Impactful Research

Fulfilling UAlbany’s critical mission as a public research university requires research and scholarship that address the significant challenges we face locally, across the nation and around the world. Following are some of the ways UAlbany is advancing and disseminating knowledge, discovery and scholarship to benefit individuals, institutions and communities at home and abroad.

Fulfilling UAlbany’s critical mission as a public research university requires research and scholarship that address the significant challenges we face locally, across the nation and around the world. Following are some of the ways UAlbany is advancing and disseminating knowledge, discovery and scholarship to benefit individuals, institutions and communities at home and abroad.

Building a Better Model
While atmospheric scientists seek to improve weather prediction models, measuring the costs of extreme weather events is a much more challenging endeavor. Flooding impacts 96 million people globally. In the U.S. alone, it causes around 89 fatalities and costs about $13.7 billion annually. Thus, accurate prediction of intense rainfall continues to be a critical scientific challenge and there remains a substantial need to better understand the decision-making risk and response during extreme events.

UAlbany Faculty Showcase Broad Spectrum of Minority Health Disparities Research
The University at Albany has been awarded a $10 million endowment from the National Institutes of Health (NIH) to address building the capacity of graduate students, faculty and researchers in health disparities from minority populations and underrepresented groups. While the Center for the Elimination of Minority Health Disparities (CEMHD), a collaborative effort focusing on minority health disparities in the smaller cities and towns of New York, will lead the initiative, the transdisciplinary nature of this endeavor will encompass nearly 50 UAlbany faculty in six of the UAlbany’s nine schools and colleges.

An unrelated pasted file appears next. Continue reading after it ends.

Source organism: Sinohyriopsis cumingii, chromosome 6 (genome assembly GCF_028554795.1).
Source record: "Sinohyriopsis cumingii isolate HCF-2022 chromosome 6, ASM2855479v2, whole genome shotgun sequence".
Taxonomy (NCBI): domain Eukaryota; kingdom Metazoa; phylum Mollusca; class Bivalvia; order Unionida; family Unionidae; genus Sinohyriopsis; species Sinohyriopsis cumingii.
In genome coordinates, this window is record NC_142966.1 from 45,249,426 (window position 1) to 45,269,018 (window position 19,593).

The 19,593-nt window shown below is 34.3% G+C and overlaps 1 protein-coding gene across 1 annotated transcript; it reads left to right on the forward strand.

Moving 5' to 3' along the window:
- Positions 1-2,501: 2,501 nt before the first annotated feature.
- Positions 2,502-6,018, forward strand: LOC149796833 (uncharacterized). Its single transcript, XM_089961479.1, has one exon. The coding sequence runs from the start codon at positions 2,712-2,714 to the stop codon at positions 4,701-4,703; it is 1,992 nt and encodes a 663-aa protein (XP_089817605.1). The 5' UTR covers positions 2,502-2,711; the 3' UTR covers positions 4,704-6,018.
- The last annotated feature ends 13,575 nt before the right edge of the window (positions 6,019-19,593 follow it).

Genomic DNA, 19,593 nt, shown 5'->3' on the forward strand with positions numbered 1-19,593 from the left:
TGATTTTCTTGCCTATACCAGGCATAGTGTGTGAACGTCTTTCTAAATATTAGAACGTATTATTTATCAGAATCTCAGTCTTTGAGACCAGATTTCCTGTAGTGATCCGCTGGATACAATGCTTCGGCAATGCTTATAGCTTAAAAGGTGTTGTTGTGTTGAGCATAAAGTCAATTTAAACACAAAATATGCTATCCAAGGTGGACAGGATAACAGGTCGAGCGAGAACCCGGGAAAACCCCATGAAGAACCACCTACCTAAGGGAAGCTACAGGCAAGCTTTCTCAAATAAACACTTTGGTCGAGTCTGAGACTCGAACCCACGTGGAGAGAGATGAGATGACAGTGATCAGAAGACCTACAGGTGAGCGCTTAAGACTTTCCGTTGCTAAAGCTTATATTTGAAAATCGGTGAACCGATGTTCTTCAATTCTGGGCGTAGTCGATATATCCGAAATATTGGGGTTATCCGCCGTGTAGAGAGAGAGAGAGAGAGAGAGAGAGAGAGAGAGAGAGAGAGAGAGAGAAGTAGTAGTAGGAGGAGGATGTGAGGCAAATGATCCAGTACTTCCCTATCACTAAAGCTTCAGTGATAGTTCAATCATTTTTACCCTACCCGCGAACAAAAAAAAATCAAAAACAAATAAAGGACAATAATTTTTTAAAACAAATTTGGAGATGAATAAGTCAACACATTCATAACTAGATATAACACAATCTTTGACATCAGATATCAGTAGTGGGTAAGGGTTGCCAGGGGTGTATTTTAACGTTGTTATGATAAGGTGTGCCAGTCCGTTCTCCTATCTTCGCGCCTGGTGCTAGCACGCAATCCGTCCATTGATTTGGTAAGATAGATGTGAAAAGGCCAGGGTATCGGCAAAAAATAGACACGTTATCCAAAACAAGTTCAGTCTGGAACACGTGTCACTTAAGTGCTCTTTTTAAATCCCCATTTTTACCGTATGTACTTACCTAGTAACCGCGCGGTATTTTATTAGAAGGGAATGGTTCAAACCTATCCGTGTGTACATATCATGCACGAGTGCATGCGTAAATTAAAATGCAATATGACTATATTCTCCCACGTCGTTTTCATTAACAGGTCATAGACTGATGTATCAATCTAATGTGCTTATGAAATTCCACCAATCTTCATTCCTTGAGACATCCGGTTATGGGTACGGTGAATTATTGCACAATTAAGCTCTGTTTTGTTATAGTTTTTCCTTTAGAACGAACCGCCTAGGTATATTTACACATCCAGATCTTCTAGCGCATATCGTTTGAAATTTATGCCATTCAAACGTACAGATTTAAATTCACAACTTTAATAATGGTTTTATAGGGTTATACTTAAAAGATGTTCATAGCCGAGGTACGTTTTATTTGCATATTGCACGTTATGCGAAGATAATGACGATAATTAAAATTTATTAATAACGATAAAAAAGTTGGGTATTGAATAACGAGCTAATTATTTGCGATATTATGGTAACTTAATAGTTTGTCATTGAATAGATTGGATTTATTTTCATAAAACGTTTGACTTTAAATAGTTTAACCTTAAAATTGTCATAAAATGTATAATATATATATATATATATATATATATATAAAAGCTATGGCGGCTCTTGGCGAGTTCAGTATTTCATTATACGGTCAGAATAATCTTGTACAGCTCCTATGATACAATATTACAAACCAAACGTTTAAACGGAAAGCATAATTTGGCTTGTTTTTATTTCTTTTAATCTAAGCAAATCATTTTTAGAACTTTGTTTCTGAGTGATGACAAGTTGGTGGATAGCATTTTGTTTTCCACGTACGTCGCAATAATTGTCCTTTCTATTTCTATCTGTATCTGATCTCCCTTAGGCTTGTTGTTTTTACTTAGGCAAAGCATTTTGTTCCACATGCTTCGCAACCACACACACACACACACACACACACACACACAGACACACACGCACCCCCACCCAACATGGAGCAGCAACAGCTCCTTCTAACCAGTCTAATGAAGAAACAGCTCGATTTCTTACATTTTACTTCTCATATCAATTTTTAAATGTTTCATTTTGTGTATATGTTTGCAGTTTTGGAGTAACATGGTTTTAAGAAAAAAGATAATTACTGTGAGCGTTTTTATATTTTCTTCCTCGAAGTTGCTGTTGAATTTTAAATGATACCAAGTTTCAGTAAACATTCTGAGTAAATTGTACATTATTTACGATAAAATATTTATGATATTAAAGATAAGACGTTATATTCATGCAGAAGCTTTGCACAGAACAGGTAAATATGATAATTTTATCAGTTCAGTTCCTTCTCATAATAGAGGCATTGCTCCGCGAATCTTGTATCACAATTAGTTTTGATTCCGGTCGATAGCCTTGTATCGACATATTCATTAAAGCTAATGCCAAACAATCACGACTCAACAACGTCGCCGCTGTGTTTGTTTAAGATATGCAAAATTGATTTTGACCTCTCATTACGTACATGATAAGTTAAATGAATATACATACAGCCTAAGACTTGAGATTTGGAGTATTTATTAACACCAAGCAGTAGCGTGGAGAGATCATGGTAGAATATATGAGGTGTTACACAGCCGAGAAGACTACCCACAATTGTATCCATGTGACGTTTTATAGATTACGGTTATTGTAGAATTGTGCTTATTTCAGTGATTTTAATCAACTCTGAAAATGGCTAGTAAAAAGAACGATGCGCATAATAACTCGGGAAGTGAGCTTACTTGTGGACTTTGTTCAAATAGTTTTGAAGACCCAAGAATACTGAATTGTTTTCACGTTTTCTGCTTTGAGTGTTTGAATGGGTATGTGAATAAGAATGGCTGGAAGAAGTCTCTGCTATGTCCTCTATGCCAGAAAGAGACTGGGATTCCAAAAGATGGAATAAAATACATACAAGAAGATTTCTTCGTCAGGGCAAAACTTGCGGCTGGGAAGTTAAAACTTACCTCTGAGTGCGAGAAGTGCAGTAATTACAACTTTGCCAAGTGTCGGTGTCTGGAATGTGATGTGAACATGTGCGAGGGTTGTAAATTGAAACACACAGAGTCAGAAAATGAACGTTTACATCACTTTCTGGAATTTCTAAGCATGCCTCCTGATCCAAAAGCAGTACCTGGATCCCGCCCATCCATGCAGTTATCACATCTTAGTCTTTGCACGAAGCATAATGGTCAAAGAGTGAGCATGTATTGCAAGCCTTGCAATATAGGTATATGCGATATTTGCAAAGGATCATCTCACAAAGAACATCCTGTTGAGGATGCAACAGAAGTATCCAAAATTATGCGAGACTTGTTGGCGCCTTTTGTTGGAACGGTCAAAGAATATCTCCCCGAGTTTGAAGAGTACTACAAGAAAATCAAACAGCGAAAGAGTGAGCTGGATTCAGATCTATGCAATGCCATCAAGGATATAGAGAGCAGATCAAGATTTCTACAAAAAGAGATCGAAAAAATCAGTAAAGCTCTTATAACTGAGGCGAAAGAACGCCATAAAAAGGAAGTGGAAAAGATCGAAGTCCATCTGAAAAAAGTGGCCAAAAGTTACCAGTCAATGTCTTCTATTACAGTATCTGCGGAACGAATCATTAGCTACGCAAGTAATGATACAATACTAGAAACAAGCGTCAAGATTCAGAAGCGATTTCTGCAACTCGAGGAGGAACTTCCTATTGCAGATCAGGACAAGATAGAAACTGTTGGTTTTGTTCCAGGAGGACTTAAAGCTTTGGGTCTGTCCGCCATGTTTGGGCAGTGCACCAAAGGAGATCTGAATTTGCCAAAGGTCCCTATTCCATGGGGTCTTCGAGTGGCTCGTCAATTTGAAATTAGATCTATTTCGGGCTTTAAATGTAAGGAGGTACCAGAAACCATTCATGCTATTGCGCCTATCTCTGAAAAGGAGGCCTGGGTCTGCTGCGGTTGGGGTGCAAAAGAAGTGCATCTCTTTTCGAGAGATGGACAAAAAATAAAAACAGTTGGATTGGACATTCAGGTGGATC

Putting a Charge into Freight
It is hard to find any other component of the transportation system that is more varied and that involves more interacting parties than America’s freight system. Yet this complex organism, pervasive in modern life, is rarely studied, even though intelligent transportation planning and regulations involving freight traffic cannot be accomplished otherwise. Urban transportation expert Catherine Lawson is a key part of a new research effort to fill this knowledge gap.